A Note From Vincent: Today we’re going to have a guest post by our friend Chris Piers. He’s a talented artist and podcaster. You can find his podcasts at Television Zombies (for TV stuff) and Joint Ops (for the Call of Duty games).
Hi Robot’s Pajamas Readers. This is your guest reviewer, Chris. Why am I writing? Because I am a proud owner of a very expensive toy and Vincent asked me to review it. The toy in question? Hot Toys’ Iron Man Mark IV, a 1/6th scale limited edition “collectible figurine.” But when a toy costs $180 is it still a toy?
While you wrack your brainmeats on that puzzler for the ages, take a gander at this gorgeous representation of the Golden Avenger, ‘ol Shellhead himself, Iron Man:
As you can see, he’s quite shiny. Look at those sleek curves! This version of Iron Man is based off of the Mark IV armor from the Iron Man 2 movie, and comics fans should recognize it as a very loyal depiction of artist Adi Granov’s version of Tony Stark’s armor.
The figure appears to be made out of some heavy plastic with metallic painting. The detail is outstanding in places, such as the neck, elbow, and wrist joints. Iron Man has multiple points of articulation, including his head (removable – I’ll blow your minds with that later), shoulders, elbows, wrists, waist, hips, knees, and ankles. You can’t make this guy balance on one leg or crunch up like Spider-Man, but he is incredibly posable and you can come up with the action stance of your choosing. It’s well-balanced and the ankles and toes are flexible enough to support most poses you can invent. The shoulders are especially good, built on a ball-hinge. For whatever it’s worth, there’s a manual in the box that claims over 36 points of articulation.
Beyond the posability, the figure comes with multiple suit capabilities. He has circular packs on his hips that can pop out to reveal mini-missiles. His back features four air flaps and the two largest ones have an additional mesh flap beneath that can also be moved and posed. The figure comes with additional snap-on features that I will detail later. But most impressive is his light-up functionality:
Iron Man has four separate LED lights, each controlled by a hidden switch. His arms each house one that light up the repulsor rays on his hands. There’s one on the back of the neck that lights up his eyes. Finally, one is hidden beneath one of his back air flaps that turns on his chest’s ARC reactor light. The light is a vaguely bluish white light that is very powerful. If you lose power during a blizzard, Iron Man would easily light your way. There are screws on the back and the manual explains how to replace batteries if necessary.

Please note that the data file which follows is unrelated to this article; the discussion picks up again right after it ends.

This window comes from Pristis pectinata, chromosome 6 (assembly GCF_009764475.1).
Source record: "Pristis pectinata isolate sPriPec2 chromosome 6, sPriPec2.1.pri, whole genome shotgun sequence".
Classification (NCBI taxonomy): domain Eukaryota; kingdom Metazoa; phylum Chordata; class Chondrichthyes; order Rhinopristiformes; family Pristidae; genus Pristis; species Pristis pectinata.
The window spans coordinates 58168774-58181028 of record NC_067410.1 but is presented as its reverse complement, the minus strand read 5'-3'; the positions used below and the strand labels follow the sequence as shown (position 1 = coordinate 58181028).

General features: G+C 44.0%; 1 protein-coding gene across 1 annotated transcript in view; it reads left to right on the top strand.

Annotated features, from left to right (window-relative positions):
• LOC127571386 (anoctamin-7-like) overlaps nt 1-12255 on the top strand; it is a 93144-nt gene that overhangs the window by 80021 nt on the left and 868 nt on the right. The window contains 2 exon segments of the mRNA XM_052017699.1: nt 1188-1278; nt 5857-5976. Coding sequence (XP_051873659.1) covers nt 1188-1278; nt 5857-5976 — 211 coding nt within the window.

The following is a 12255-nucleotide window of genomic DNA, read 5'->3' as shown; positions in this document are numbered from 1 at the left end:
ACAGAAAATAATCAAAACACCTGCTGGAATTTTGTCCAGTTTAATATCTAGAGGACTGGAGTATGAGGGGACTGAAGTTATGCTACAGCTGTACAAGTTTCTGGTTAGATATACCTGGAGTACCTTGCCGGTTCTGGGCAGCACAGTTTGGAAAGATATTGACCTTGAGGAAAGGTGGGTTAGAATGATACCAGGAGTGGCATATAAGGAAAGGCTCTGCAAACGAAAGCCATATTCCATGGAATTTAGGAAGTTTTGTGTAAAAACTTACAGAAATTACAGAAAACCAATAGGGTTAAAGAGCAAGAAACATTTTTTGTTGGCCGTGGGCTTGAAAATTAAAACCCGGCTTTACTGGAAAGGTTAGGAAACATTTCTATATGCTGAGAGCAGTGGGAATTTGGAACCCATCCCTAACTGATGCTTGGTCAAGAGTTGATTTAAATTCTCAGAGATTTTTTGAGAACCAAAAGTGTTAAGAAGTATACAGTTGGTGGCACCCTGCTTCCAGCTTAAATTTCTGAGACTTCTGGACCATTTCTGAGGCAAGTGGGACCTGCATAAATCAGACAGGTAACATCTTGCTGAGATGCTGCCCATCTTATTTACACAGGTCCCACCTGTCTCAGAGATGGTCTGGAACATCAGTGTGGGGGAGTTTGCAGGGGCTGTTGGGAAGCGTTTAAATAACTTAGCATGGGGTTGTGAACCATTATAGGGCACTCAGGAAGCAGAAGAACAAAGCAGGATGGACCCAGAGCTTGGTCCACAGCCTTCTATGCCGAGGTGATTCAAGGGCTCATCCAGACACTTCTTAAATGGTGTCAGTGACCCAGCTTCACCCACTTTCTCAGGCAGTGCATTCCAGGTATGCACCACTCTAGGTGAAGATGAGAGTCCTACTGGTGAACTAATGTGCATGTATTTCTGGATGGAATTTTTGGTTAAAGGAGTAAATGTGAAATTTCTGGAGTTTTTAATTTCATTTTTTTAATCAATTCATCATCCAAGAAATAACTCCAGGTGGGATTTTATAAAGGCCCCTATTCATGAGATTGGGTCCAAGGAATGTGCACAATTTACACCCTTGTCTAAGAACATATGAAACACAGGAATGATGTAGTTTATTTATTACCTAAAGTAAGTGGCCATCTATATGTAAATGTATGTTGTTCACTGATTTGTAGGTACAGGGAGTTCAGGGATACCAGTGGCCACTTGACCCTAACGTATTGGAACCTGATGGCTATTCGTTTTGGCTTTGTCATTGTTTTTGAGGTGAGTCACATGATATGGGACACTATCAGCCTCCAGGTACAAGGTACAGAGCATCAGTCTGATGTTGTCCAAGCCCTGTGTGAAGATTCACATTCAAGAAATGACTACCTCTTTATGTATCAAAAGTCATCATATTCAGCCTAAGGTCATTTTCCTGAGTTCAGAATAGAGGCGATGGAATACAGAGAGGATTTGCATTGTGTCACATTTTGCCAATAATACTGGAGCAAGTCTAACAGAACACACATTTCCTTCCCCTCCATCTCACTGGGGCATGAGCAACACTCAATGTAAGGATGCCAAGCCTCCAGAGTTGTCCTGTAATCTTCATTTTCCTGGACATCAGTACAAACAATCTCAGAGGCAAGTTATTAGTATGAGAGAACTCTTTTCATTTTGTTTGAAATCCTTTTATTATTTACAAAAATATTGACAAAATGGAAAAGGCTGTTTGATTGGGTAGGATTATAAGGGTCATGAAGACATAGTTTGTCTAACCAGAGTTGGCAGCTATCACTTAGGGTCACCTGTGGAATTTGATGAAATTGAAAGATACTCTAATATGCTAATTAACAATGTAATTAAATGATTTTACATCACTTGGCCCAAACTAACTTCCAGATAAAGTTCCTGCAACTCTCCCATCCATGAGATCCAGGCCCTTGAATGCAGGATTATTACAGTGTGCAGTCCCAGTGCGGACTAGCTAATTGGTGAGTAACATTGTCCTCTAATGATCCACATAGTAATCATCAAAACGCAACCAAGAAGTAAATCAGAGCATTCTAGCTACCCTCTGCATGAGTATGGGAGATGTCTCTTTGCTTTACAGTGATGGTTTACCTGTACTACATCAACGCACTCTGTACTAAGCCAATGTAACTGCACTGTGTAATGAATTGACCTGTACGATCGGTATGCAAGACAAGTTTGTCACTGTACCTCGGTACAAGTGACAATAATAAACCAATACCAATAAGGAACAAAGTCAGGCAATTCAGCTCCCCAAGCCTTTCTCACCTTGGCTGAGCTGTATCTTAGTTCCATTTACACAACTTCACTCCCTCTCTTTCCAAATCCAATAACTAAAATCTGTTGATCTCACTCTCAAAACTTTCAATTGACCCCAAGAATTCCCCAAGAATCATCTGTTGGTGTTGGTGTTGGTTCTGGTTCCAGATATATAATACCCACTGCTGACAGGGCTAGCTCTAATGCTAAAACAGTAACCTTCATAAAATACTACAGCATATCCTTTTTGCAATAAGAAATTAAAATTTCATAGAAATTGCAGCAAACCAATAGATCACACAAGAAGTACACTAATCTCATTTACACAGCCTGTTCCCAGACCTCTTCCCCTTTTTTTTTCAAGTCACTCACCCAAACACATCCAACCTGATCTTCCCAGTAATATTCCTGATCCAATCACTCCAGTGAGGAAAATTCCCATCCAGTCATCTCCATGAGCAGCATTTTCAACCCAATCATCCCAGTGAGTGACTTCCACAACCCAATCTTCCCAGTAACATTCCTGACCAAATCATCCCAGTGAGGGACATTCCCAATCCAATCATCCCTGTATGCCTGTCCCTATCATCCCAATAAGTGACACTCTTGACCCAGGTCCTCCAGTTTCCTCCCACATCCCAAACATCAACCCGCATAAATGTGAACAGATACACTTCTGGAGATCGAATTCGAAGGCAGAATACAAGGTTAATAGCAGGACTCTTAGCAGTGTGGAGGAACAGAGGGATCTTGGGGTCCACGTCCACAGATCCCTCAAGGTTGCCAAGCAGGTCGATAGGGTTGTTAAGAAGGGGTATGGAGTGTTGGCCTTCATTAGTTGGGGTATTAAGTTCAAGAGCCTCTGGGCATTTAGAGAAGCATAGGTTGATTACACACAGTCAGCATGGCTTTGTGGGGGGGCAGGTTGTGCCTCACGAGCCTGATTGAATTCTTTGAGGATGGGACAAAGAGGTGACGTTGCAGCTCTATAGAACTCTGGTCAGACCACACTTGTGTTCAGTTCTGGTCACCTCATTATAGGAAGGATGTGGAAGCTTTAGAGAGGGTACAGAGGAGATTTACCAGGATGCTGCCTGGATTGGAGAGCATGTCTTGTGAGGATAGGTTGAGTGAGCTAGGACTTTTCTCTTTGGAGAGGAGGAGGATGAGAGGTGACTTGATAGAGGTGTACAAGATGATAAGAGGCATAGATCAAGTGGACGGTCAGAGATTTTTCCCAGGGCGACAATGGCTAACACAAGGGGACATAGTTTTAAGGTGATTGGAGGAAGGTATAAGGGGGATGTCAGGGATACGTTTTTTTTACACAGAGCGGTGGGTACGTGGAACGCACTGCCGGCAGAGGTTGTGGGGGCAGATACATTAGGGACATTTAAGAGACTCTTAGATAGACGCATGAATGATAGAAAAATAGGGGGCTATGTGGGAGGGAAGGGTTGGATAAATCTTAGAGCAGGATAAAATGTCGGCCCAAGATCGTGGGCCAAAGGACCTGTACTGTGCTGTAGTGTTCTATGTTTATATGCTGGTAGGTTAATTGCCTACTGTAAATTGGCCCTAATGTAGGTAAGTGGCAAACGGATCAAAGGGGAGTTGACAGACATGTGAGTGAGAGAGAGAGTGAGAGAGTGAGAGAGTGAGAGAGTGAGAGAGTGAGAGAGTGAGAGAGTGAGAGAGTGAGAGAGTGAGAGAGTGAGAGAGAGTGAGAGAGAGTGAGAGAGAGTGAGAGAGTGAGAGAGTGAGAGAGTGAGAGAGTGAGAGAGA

When you open the box, the figure is nestled in molded layers of plastic. At the bottom, there is a stand with a clear pole to assist in any pose that might set him off balance. I haven’t used mine. He also has snap-on accessories. These include detachable forearm rockets, FOUR pairs of interchangeable hands, and additional flaps for his legs. Not only do the hands pop off, so does his chest plate around the ARC reactor and the head itself.
Iron Man also comes with a donut and donut box (what scene from Iron Man 2 could be MORE fun to recreate?) sunglasses and a Tony Stark head.
Wait. Let’s take a closer look at that head:
Wow. That is an uncanny likeness of Robert Downey, Jr. in my opinion. It almost creeps me out seeing it unattached!
This guy is expensive, no question. Is he worth it? Hmmm, I guess it depends on how big an Iron Man fan you are. I can’t imagine a more detailed, posable interpretation, really. It’s durable and has gorgeous features. He proudly protects my work area and has impressed many a co-worker because it looks like a statue, not a kid’s toy. But the price is only going to go up for collectors. I love mine.